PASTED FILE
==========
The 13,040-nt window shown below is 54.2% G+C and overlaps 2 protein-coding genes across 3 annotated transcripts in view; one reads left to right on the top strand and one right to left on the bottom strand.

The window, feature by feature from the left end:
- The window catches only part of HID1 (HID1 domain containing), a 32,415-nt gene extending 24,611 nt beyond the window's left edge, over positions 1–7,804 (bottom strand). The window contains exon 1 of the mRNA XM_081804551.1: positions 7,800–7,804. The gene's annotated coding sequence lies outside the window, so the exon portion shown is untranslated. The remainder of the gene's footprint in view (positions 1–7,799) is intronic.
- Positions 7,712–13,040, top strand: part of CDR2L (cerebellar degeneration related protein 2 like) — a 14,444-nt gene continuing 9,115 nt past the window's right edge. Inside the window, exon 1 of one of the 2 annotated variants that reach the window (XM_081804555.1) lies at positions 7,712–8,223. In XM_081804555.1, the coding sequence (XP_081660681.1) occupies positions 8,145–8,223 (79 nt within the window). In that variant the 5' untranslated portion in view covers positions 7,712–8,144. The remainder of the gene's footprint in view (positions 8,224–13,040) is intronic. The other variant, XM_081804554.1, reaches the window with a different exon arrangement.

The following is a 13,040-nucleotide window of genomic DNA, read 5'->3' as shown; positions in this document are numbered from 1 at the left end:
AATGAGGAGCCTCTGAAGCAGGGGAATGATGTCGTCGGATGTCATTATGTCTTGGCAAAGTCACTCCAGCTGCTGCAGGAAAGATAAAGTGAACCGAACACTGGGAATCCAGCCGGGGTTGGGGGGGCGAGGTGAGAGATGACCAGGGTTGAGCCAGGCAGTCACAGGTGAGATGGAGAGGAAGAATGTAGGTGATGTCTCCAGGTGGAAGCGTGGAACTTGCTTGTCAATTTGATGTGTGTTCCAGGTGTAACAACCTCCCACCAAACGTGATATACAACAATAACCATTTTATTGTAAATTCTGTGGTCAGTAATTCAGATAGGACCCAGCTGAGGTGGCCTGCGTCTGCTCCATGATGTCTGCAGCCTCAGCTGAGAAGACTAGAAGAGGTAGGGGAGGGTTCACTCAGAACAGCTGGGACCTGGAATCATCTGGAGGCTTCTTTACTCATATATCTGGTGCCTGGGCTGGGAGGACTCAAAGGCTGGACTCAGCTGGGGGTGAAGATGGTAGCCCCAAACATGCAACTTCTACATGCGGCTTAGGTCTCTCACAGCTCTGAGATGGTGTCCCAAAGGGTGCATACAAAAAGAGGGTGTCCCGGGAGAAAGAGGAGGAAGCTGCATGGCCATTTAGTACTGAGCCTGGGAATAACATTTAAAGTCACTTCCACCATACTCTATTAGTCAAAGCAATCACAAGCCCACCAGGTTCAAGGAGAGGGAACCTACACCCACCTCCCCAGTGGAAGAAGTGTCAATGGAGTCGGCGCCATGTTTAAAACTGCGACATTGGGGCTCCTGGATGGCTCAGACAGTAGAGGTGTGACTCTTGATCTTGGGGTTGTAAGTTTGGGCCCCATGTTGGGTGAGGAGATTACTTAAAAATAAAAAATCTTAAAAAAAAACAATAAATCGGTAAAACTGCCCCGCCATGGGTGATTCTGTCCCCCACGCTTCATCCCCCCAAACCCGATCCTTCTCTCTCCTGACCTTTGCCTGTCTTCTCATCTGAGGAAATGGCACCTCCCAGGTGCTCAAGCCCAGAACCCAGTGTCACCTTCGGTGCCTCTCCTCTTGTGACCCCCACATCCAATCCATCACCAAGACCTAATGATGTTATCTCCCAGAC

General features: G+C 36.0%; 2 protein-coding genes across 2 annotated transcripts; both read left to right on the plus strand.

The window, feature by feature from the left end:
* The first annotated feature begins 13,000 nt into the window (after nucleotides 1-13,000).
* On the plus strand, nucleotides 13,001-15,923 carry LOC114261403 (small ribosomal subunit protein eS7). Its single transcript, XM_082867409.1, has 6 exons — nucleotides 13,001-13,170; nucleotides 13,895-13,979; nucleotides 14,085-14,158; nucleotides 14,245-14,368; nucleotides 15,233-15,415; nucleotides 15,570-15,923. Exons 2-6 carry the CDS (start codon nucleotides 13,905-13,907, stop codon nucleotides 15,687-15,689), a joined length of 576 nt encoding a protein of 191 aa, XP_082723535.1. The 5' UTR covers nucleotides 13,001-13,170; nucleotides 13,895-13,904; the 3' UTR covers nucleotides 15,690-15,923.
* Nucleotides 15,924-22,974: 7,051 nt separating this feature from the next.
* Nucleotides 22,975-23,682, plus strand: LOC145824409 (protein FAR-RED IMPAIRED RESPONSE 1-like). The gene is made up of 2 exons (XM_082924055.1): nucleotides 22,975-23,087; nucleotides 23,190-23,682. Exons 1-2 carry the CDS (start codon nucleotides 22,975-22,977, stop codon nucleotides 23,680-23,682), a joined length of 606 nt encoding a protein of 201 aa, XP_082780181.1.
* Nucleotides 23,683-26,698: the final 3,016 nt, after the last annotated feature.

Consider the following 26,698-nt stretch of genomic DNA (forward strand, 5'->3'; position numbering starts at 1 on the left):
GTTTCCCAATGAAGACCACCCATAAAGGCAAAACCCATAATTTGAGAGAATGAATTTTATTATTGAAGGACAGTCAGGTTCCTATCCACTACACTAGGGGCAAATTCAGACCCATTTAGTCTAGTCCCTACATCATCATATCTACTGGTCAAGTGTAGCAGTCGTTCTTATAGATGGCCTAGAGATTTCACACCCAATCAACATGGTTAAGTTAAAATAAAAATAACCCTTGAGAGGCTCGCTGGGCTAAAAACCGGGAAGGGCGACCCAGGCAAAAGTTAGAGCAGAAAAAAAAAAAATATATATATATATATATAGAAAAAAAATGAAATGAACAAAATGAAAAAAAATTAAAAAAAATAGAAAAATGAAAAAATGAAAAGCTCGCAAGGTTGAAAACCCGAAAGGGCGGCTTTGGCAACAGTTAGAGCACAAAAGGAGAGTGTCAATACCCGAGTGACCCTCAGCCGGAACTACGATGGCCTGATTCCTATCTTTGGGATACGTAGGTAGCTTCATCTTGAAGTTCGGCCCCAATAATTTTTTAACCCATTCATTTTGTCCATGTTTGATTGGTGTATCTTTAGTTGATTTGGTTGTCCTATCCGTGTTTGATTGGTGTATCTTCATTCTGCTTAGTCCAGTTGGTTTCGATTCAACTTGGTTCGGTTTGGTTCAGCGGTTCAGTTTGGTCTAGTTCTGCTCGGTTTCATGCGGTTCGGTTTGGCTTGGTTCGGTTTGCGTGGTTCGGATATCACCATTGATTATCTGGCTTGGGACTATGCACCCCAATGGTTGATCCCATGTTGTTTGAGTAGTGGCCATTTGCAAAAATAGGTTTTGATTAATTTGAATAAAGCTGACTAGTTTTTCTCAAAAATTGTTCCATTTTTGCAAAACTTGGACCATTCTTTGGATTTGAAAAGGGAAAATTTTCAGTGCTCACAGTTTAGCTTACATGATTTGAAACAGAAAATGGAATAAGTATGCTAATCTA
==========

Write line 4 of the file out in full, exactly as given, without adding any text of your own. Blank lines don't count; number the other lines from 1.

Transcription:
- Positions 7,712–13,040, top strand: part of CDR2L (cerebellar degeneration related protein 2 like) — a 14,444-nt gene continuing 9,115 nt past the window's right edge. Inside the window, exon 1 of one of the 2 annotated variants that reach the window (XM_081804555.1) lies at positions 7,712–8,223. In XM_081804555.1, the coding sequence (XP_081660681.1) occupies positions 8,145–8,223 (79 nt within the window). In that variant the 5' untranslated portion in view covers positions 7,712–8,144. The remainder of the gene's footprint in view (positions 8,224–13,040) is intronic. The other variant, XM_081804554.1, reaches the window with a different exon arrangement.